Fortunately the decisions with Jones and Patrick should be fairly cut and dried given the substantial savings and the context. Patrick is coming off a major injury and Jones is a two-down run stuffer. Things aren’t quite so simple with Sutton. He set a new career-high with 10 touchdowns last season but had only 772 yards receiving. It’ll be interesting to see if Denver shops him again and finds a taker for his $13 million base salary. To this point, the Broncos’ asking price has been too high. 

Perine is a great third-down back due to his pass protection skills but $3 million in savings is notable at the running back position and the Broncos have two other solid backs. Smith played 85 percent of the snaps on special teams but $2.5 million is on the high side for a player whose only role is in the third phase. 


The Browns don’t have many cut options that wouldn’t trigger significant dead money charges and hurt their available cap space in 2024. They’ve mortgaged out a few deals and expect them to continue to do so with other contracts. The one situation they have to address is Chubb’s contract.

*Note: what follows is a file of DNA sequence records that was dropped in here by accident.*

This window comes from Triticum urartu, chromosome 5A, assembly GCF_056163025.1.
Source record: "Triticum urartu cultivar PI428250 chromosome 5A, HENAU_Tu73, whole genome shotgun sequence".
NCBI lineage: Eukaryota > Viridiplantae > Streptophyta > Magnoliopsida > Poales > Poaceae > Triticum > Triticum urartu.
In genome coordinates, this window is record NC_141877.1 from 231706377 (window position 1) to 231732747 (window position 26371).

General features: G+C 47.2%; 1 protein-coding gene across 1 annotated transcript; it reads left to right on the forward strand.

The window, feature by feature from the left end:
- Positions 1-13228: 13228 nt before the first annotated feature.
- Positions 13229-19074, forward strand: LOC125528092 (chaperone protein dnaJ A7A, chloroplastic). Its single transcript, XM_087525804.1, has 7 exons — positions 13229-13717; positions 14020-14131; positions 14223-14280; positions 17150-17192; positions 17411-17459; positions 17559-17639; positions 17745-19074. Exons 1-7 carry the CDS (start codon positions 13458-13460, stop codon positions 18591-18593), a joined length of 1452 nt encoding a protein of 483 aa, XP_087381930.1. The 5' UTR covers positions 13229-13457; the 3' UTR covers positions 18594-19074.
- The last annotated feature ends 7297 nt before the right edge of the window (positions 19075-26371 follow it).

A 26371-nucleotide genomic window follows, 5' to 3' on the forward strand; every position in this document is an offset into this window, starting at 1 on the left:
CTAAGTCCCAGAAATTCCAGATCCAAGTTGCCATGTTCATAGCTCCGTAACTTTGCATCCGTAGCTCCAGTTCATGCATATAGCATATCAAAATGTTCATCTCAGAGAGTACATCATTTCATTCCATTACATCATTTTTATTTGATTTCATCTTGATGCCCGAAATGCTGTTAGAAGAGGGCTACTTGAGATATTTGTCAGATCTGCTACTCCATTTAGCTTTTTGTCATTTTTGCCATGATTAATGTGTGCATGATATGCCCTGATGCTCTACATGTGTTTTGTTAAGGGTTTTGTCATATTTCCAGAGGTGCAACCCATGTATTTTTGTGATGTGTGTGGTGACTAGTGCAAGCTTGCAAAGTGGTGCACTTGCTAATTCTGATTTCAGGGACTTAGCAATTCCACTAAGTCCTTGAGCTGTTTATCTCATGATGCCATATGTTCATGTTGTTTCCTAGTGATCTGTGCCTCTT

This is the business aspect of football that no one likes. Chubb embodied everything the Browns wanted from their players for years and was one of the best in the game at his position. But the season-ending knee injury he suffered last season was severe. He did the same thing in college and beat the odds to return to the field at a high level. It would frankly be a miracle for him to get back to “normal” a second time now that he’s several years older. 

Chubb has earned the right to attempt a comeback and the Browns would love for it to be with them. But there is no way he’s making nearly $12 million next year. The odds are good that the Browns and Chubb figure out some kind of pay cut that makes sense but the threat behind any pay cut is a team’s ability to fire a player. 


Tampa Bay has one more year of belt-tightening and then will be in the clear financially from the after-effects of their Super Bowl pursuit in the Brady era. They don’t have many options to clear cap space outside of restructures or extensions, with Gage the lone exception. The veteran is recovering from a torn patellar tendon and the Bucs found some younger, cheaper replacements this past season.